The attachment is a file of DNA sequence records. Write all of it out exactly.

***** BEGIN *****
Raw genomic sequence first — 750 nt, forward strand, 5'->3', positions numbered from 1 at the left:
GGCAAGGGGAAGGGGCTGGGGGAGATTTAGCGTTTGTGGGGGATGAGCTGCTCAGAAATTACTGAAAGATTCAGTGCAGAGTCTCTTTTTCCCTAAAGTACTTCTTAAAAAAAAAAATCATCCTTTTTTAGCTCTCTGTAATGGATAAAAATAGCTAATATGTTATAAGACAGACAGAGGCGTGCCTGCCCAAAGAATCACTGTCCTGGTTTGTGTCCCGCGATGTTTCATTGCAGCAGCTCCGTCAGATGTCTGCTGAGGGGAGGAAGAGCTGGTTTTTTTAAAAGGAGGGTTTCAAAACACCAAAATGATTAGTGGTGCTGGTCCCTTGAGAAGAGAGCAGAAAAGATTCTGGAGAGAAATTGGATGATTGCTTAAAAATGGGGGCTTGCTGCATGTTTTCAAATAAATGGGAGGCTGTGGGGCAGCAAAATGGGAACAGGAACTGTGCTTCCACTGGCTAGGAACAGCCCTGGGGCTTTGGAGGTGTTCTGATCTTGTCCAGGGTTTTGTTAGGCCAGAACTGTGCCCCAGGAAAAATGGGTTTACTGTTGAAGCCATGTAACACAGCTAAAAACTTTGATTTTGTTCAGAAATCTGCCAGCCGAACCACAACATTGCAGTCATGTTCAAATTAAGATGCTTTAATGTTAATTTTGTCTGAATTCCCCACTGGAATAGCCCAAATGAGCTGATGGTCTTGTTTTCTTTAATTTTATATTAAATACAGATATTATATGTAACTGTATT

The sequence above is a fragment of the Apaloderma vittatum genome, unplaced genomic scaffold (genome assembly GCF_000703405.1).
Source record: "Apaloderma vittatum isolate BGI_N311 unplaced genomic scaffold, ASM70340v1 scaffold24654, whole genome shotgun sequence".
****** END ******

Raw genomic sequence first — 750 nt, forward strand, 5'->3', positions numbered from 1 at the left:
GGCAAGGGGAAGGGGCTGGGGGAGATTTAGCGTTTGTGGGGGATGAGCTGCTCAGAAATTACTGAAAGATTCAGTGCAGAGTCTCTTTTTCCCTAAAGTACTTCTTAAAAAAAAAAATCATCCTTTTTTAGCTCTCTGTAATGGATAAAAATAGCTAATATGTTATAAGACAGACAGAGGCGTGCCTGCCCAAAGAATCACTGTCCTGGTTTGTGTCCCGCGATGTTTCATTGCAGCAGCTCCGTCAGATGTCTGCTGAGGGGAGGAAGAGCTGGTTTTTTTAAAAGGAGGGTTTCAAAACACCAAAATGATTAGTGGTGCTGGTCCCTTGAGAAGAGAGCAGAAAAGATTCTGGAGAGAAATTGGATGATTGCTTAAAAATGGGGGCTTGCTGCATGTTTTCAAATAAATGGGAGGCTGTGGGGCAGCAAAATGGGAACAGGAACTGTGCTTCCACTGGCTAGGAACAGCCCTGGGGCTTTGGAGGTGTTCTGATCTTGTCCAGGGTTTTGTTAGGCCAGAACTGTGCCCCAGGAAAAATGGGTTTACTGTTGAAGCCATGTAACACAGCTAAAAACTTTGATTTTGTTCAGAAATCTGCCAGCCGAACCACAACATTGCAGTCATGTTCAAATTAAGATGCTTTAATGTTAATTTTGTCTGAATTCCCCACTGGAATAGCCCAAATGAGCTGATGGTCTTGTTTTCTTTAATTTTATATTAAATACAGATATTATATGTAACTGTATT

The sequence above is a fragment of the Apaloderma vittatum genome, unplaced genomic scaffold (genome assembly GCF_000703405.1).
Source record: "Apaloderma vittatum isolate BGI_N311 unplaced genomic scaffold, ASM70340v1 scaffold24654, whole genome shotgun sequence".